Updated: October 13, 2020 7:44:57 pm
In August 2018, when the waters of the Periyar rushed into the Government Higher Secondary School in Kongorpilly, it seemed as if the end was near for the 115-year-old institution on the outskirts of Kochi in Kerala. The floodwaters, said the headmistress, rose swiftly to a height of 10 ft, drowning everything, from desks and benches to books, computer systems and staff room registers. The only thing untouched was a projector fastened to the roof of a classroom. Days later, when the waters receded, it left behind a pale shadow of the school with crumbling walls and pillars and classrooms reeking of sludge.
But two years later, in the same place, stand two freshly painted, two-storey buildings, complete with spacious and airy classrooms, science laboratories and modern toilets. The school, home to nearly 700 students, has been rebuilt from wreckage, thanks to a state government programme aimed at turning schools in the state into ‘centres of excellence’.
The Kongorpilly school isn’t alone. On September 9, it was among 33 such schools, which have been physically transformed, inaugurated by Chief Minister Pinarayi Vijayan through video-conferencing from Thiruvananthapuram as part of the ‘public education rejuvenation campaign’.
Nearly a month later, on October 3, the next set of 67 government schools with new academic buildings, spread across 14 districts of the state, were thrown open.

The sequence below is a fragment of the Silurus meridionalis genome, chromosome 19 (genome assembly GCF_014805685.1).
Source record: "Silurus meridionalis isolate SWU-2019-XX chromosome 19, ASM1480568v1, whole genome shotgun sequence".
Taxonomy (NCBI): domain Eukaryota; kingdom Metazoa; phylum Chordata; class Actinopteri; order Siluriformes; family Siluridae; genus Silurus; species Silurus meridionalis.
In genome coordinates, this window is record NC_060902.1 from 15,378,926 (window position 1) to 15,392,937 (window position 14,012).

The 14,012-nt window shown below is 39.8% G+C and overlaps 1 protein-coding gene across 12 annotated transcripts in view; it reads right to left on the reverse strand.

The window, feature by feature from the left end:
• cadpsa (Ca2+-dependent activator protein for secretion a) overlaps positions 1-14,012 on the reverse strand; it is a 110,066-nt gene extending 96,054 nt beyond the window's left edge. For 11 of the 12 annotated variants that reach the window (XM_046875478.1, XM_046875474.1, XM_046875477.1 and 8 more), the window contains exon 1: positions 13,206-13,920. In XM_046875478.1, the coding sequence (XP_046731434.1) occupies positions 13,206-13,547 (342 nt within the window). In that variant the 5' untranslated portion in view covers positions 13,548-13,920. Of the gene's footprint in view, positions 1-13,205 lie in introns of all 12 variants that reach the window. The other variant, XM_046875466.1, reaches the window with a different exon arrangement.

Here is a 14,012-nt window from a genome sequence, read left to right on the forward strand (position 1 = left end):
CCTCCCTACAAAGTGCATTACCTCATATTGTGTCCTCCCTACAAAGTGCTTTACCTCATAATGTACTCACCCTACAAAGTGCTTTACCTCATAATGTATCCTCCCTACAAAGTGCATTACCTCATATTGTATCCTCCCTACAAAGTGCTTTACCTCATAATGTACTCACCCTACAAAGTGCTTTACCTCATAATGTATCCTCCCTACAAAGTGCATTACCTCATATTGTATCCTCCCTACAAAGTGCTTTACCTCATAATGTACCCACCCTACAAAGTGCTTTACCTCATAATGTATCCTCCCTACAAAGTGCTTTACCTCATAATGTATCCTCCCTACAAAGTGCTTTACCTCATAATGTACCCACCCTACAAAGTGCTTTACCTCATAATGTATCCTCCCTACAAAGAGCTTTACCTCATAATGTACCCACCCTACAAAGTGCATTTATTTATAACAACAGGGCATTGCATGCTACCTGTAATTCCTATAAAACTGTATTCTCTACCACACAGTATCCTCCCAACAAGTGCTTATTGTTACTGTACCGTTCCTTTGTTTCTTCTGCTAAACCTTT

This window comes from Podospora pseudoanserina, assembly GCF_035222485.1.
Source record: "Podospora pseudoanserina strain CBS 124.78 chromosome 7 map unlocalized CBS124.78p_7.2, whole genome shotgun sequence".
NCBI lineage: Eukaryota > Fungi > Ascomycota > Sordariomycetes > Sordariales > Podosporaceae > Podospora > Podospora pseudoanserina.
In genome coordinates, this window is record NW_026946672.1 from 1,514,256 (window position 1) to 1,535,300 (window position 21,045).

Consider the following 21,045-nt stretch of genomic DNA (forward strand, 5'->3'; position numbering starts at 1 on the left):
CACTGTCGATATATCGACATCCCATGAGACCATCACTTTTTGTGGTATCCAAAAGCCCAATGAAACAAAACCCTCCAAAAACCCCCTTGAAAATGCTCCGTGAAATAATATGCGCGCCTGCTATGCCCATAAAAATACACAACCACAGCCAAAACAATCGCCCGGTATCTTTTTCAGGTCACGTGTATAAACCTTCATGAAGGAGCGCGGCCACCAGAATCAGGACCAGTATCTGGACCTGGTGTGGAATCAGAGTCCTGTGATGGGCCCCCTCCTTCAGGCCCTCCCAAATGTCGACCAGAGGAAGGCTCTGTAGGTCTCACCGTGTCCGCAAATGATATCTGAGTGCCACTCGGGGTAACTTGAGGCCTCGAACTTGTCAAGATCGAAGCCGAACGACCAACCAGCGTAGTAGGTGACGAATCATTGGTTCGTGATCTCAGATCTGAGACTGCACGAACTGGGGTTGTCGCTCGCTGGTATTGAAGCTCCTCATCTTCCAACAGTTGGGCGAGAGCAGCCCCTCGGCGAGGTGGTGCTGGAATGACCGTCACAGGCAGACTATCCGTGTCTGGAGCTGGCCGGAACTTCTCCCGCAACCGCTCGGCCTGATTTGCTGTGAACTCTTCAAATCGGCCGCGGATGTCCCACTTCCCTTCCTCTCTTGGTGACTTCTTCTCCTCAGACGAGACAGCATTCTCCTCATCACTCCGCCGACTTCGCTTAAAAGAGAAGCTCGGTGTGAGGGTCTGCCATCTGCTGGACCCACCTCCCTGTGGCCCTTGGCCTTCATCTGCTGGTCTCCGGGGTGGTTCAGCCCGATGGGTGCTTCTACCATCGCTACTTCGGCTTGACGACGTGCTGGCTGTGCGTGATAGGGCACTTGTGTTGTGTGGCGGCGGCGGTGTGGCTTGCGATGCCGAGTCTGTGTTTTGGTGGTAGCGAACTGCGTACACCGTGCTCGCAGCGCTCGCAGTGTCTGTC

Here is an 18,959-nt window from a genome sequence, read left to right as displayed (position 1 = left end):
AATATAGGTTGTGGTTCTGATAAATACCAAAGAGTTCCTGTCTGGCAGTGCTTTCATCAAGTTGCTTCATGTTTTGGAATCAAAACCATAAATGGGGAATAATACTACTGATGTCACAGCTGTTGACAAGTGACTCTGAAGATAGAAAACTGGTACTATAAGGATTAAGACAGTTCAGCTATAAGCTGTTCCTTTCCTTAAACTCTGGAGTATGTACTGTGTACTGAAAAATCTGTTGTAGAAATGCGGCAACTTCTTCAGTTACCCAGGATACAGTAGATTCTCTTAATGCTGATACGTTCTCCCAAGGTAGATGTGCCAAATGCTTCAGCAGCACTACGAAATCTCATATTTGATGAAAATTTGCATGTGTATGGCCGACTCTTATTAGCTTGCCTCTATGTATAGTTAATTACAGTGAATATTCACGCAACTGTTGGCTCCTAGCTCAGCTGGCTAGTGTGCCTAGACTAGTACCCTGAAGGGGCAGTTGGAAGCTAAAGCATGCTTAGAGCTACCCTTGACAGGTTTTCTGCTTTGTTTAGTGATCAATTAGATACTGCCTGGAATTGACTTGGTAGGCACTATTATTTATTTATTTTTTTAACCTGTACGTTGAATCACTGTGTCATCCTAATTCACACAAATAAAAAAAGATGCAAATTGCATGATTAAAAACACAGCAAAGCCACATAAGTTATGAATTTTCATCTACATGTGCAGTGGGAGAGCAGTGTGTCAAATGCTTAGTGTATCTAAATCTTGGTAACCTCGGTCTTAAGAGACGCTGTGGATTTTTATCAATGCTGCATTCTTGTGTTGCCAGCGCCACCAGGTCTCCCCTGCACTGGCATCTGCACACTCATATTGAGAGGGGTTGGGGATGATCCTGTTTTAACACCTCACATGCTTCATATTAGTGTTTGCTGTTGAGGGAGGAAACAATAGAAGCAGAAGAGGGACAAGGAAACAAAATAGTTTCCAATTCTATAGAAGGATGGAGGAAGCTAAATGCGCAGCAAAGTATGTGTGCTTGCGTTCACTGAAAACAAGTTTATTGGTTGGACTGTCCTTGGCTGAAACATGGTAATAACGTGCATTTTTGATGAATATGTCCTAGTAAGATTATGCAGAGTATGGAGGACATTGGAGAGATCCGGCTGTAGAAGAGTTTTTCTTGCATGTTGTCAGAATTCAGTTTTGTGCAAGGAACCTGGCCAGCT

“Government schools in Kerala have undergone a major facelift (with this programme),” said Sanuja A Shamsu, the headmistress of the Kongorpilly school, sitting inside a newly built staff room.
“When I was studying in a public school in the late 80s, the facilities were very basic. Back then, it seemed as if schools were built just for the sake of providing a space to seat the children. More than the quality of schools, the focus back then was just on educating everyone somehow. But now, (with this programme), there has been a substantial upgrade to facilities at public schools, almost keeping up with private schools,” she said.
The renovation works at the school, which began in October 2018 in the immediate backdrop of the floods, were finished in September this year. If not for the coronavirus pandemic, students would have been attending classes in their brand-new classrooms. The headmistress said the school now has 11 new tile-floored classrooms, one staff-room, one office room, a science lab, a computer lab, a library, a kitchen and a dining hall — facilities that weren’t available earlier.
The ‘public education rejuvenation campaign’ of the state government, which was part of the 2016 election manifesto of the CPM-led Left Democratic Front (LDF), plans to turn 1,000 government schools into ‘centres of excellence’ by upgrading their physical infrastructure, improving pedagogy and adding technological weight to classrooms in the form of projectors, laptops and high-speed internet. In earlier regimes, renovation of public schools was done mainly through plan funds and those of local bodies.
This time, the LDF government decided to run the campaign by largely drawing funds from Kerala Infrastructure Investment Fund Board (KIIFB), a vehicle that it has routinely relied on in the last four years to mobilise funds for critical infra projects.